The role of HR professionals is almost unrecognizable compared to that of yesteryear. Once a transactional operation, HR now has become a business of highly skilled consultants. The rapid evolution of cloud technology gives HR more time to be strategic advisers versus their historical HR (e.g. hiring, benefits enrollment and payroll). Now faced with new challenges, the question is, will HR respond accordingly during this opportunistic time?
According to a recent Bersin by Deloitte study, only 30 percent of respondents believe HR has a reputation for sound business decisions, and a mere 28 percent feel that HR is highly efficient. On the other hand, 22 percent believe that HR is adapting to the changing needs of their workforce. So what does the future entail?
Several key changes are under way, but here are two major expectations of the “new” HR professional:
- HR is shifting from “service providers” to business-savvy enablers. HR professionals of leading organizations operate from a results-driven mindset, delivering greater customer service and operational efficiency. These professionals are business experts, problem solvers and agile enough to help guide leaders in the right direction.
- Professional development and research are the bread and butter of HR. Companies interested in long-term viability recognize the importance of continually developing their people. Those that use external data to build better strategies outperform their competitors. Don’t take my word for it – check the stats.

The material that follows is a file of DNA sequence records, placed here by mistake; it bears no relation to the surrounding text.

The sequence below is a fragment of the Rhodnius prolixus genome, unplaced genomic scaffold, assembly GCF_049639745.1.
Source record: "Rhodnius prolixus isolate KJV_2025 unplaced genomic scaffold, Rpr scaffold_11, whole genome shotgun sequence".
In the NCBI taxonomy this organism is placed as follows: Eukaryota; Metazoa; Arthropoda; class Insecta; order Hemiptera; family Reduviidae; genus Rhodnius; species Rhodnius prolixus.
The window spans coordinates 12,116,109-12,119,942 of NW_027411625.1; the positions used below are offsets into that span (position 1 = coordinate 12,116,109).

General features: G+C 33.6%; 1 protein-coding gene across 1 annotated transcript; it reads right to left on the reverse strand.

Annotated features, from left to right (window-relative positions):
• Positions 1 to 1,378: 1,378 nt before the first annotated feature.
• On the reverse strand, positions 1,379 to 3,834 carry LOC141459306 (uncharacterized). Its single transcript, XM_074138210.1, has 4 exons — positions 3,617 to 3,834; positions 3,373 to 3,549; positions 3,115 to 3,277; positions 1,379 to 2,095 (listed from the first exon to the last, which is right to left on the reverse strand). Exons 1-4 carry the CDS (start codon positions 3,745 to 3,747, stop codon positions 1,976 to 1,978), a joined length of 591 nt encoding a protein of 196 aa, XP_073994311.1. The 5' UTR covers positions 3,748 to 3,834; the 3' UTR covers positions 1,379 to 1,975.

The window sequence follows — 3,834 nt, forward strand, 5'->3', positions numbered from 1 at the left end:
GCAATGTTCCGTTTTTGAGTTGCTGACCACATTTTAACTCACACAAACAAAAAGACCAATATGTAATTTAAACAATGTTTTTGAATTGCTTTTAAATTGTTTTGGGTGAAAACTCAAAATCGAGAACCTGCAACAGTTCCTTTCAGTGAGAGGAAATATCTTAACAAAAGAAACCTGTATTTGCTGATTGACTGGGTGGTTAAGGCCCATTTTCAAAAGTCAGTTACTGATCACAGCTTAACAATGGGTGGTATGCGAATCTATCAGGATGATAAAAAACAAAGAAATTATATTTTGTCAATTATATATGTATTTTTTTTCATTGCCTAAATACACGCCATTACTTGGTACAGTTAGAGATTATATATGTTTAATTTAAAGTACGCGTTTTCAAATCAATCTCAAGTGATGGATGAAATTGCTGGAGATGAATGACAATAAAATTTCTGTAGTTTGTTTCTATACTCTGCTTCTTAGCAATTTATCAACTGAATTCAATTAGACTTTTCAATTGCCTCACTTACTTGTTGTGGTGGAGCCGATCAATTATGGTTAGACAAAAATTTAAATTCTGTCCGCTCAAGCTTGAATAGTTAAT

A study by the IBM Institute of Business Value and the Said Business School at the University of Oxford sought to describe the growing phenomenon of big data and analytics. They found that when compared to companies that rely on traditional analytics alone, organizations that implemented big-data pilots were 15 percent more likely to report a significant advantage from their information. Meanwhile, an astounding 75 percent of leaders cite growth as the key source of value from analytics.
How Businesses Can Help
Companies’ commitment to provide HR with the proper tools is paramount to the success of HR departments and will in turn drive accountability. HR professionals must become trusted business advisers; here are two examples of how companies can help:
- Embed HR into the business. Locality plays a big role in business efficiency. Research shows when HR lives and works close to the rest of the business, its impact is greater. Rather than locating HR in teams across different area codes or outsourcing its role entirely, keep the department together.
- Don’t underestimate the power of education. Especially as business evolves and technology covers more ground, HR professionals at all levels need professional development. Focus on key capabilities such as business acumen, analytical skills, project management and consulting.
In order for HR to step up to the plate, businesses first must define HR’s role and give it the tools it needs to succeed. By doing so, HR can better assist the organization’s efforts. As HR pursues its own journey adapting to this new role, companies must encourage the process if any positive change is going to happen. What’s your plan?